A Meeting Of Tech, Content In Vegas

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On the opening night of this year’s Consumer Electronics Show in Las Vegas, the curtain will also rise on the inaugural ceremony of the Global Media Awards. Presented by the National Academy of Television Arts & Sciences in partnership with the Consumer Electronics Association, the awards recognize the intersection of entertainment and technology in the broadband universe. 


“We wanted to launch a new brand that would look toward the future of television,” said NATAS chief administrative officer Paul Pillitteri. “The whole world of new media is blossoming in so many ways.”


The Global Media Awards are the brainchild of NATAS chief operating officer Carolyn Grippi. “We were very much aware of the need to recognize the work being done,” Grippi said. “The question was how could we create a brand that would be as prestigious one day as the Emmys, so we had to figure out the same kind of controls and qualifications as the Emmys.” 


The television executives at NATAS reached out to experts in the new media field to help them design categories, establish criteria and select judges. One of them was David Wertheimer, CEO of the Entertainment Technology Center, a consortium based at the University of Southern California that brings together Hollywood studios, consumer electronics companies and others to explore new ways of distributing content. 


Wertheimer, now the Global Media Awards vice chairman, recalled how consortium member and Warner Bros. executive vice president of emerging technologies Chuck Dages brought him on board. 


“My first reaction was that this was a great idea, I have felt for a long time there was no really high-profile recognition for emerging media the way there is for television and feature film,” Wertheimer said. “We need to give awards to really deserving people who are sticking their necks out to break new ground.” 


To raise the GMAs’ profile in tech circles, the academy also decided to partner with the CEA. Grippi said that while NATAS designed and oversaw the entire project, it ran everything by the CEA first. The CEA provided not only the main stage event this week to launch the awards, but also some extra marketing muscle to promote it. 


“They were smart to partner with CEA because they each bring the stature in their worlds,” said Wertheimer.

NATAS also wanted to avoid what it saw as the pitfall of what is now the most well-known broadband award, the Webby, which gives out hundreds of awards in an endless parade of categories.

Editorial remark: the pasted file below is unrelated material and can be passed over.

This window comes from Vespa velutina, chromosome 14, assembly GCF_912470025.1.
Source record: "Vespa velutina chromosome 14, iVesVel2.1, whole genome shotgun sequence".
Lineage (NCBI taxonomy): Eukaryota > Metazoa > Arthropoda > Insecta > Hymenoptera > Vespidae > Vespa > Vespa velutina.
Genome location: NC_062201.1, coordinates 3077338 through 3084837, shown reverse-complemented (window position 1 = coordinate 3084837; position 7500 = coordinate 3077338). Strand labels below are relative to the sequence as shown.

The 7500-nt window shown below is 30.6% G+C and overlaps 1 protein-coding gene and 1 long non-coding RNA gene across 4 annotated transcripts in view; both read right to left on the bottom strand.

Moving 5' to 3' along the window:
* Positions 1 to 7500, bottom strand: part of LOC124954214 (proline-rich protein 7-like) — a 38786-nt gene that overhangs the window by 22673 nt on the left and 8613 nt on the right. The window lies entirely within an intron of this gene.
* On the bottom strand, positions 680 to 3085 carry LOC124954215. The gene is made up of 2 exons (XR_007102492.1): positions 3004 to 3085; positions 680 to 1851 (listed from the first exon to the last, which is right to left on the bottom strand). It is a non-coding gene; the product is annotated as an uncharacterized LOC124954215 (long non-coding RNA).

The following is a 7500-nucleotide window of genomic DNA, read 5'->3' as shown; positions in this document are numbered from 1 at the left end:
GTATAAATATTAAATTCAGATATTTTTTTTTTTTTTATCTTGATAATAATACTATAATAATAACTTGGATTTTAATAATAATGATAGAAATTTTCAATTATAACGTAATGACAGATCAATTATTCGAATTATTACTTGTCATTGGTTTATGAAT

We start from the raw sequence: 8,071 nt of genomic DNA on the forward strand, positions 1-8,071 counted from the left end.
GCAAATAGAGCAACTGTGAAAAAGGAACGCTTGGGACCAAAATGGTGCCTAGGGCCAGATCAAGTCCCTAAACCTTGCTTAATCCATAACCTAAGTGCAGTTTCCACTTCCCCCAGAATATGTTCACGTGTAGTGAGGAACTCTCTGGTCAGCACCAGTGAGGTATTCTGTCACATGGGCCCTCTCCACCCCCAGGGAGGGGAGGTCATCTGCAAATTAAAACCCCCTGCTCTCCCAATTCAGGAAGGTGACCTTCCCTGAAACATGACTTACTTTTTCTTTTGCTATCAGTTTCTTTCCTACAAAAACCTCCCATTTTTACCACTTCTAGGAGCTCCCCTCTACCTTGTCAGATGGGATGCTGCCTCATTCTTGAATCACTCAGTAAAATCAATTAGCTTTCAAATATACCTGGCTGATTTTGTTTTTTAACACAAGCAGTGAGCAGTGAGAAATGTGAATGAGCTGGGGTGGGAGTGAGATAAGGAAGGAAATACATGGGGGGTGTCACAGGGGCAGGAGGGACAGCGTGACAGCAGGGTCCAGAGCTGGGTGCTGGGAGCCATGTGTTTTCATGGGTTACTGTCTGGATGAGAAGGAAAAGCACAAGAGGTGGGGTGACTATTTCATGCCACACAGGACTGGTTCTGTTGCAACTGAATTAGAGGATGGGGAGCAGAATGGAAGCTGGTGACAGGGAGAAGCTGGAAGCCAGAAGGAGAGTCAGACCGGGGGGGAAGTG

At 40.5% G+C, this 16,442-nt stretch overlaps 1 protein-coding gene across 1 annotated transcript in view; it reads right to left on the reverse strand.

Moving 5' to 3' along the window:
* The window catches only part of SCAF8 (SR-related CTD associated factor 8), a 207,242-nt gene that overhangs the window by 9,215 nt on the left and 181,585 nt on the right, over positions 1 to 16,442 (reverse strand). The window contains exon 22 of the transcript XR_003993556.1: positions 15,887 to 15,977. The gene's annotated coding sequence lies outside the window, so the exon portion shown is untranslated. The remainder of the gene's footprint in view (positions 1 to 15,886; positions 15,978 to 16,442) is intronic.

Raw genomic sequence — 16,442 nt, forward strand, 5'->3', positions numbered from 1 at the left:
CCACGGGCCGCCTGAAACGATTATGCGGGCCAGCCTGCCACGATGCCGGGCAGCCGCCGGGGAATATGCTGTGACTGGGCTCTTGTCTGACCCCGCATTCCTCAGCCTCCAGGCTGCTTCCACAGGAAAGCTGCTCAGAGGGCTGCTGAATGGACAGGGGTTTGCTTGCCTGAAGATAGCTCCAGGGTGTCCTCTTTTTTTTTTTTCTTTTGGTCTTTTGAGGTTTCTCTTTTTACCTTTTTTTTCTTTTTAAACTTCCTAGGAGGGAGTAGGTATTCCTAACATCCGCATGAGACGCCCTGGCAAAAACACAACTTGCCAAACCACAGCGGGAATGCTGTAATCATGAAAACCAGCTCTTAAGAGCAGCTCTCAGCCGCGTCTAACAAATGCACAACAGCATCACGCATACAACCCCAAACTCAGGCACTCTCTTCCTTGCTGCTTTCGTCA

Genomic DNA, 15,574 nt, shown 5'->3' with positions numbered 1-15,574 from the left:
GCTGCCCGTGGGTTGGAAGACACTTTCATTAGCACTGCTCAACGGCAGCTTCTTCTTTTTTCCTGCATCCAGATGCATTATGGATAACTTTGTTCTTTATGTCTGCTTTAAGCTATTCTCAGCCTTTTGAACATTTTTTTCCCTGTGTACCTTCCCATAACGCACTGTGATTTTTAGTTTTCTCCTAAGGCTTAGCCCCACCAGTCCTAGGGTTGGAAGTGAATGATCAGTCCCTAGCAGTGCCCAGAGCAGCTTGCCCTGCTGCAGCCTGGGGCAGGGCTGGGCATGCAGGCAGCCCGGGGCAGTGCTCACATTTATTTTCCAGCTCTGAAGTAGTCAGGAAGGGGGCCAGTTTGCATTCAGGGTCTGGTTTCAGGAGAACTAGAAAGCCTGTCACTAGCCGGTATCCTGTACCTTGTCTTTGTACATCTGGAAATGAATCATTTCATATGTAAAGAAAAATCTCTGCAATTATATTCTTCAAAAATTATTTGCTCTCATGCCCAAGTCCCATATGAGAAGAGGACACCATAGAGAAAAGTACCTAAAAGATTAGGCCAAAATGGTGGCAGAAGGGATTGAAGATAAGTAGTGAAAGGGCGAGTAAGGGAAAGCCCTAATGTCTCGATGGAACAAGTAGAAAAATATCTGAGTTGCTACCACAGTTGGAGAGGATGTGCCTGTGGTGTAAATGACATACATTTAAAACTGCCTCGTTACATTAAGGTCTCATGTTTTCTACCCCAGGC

“We don’t want to give an award to everyone on the Web,” Pillitteri said. “We eventually want this to become the Nobel Prize of new media.” 


Wertheimer, who credits Dages with helping NATAS draw up the initial categories and qualifications, agrees. “For the award to be meaningful, it has to be a scarce resource that a large number of people are vying for.” 


The result was just seven categories, but Pillitteri pointed out NATAS also remained open-mined and let the entries shape the categories. For instance, in the short-form and long-form categories, NATAS found it needed to split the competitors into informational and entertainment subsets; in the platform category, it grouped the entries by hardware, software, interactive and advertising. 


For a complete listing of categories and nominees, click here


The awards were first announced in June with entry deadlines in early September. Given the short deadline, Grippi said, “we were surprised that every major company entered.” 


There were over 100 entries overall, from most of the major players, including MTV, Disney, Discovery, as well as YouTube, Warner Bros. and Scripps Networks, among others. 


The academy also had to find and vet judges who were experts in each category. NATAS asked individuals such as Wertheimer to judge and to help recruit others who are, as he says, “industry players but with an impartial sense of the landscape.” 


The judges, who were asked to rate entries on criteria such as content, intent and execution, were scattered across the country and did not know who was also judging in each category. The top scores qualify as nominees with the top scorer being simultaneously determined as the winner. (NATAS is also using the same accounting firm that it uses for the Emmys, Lutz & Carr, to keep the winners secret.) 


“We’re not telling the judges what we personally think,” Pilletteri said. “We’re letting them tell us.”

Still, the awards’ creators are keeping an open mind about how they may change and improve in the future.

“Just like the Emmys, this will continue to evolve,” Pilletteri said, explaining that some qualifications or criteria could change, some categories may drop and some may be added — it’s even possible that the written word could find its way into a category. 


“You have to start somewhere and this was a great first cut,” Wertheimer said. “You take your best shot and get it out there. The medium is evolving so this will evolve.” 


Pillitteri added that the trick will be to limit the number of categories while making the awards feel big in scope. “We want to be all-encompassing and we don’t want to put any restriction on this because we are responding to the changes that are coming through.” 


This year’s Global Media Awards winners will be announced on Jan. 8 at The Venetian Hotel in Las Vegas

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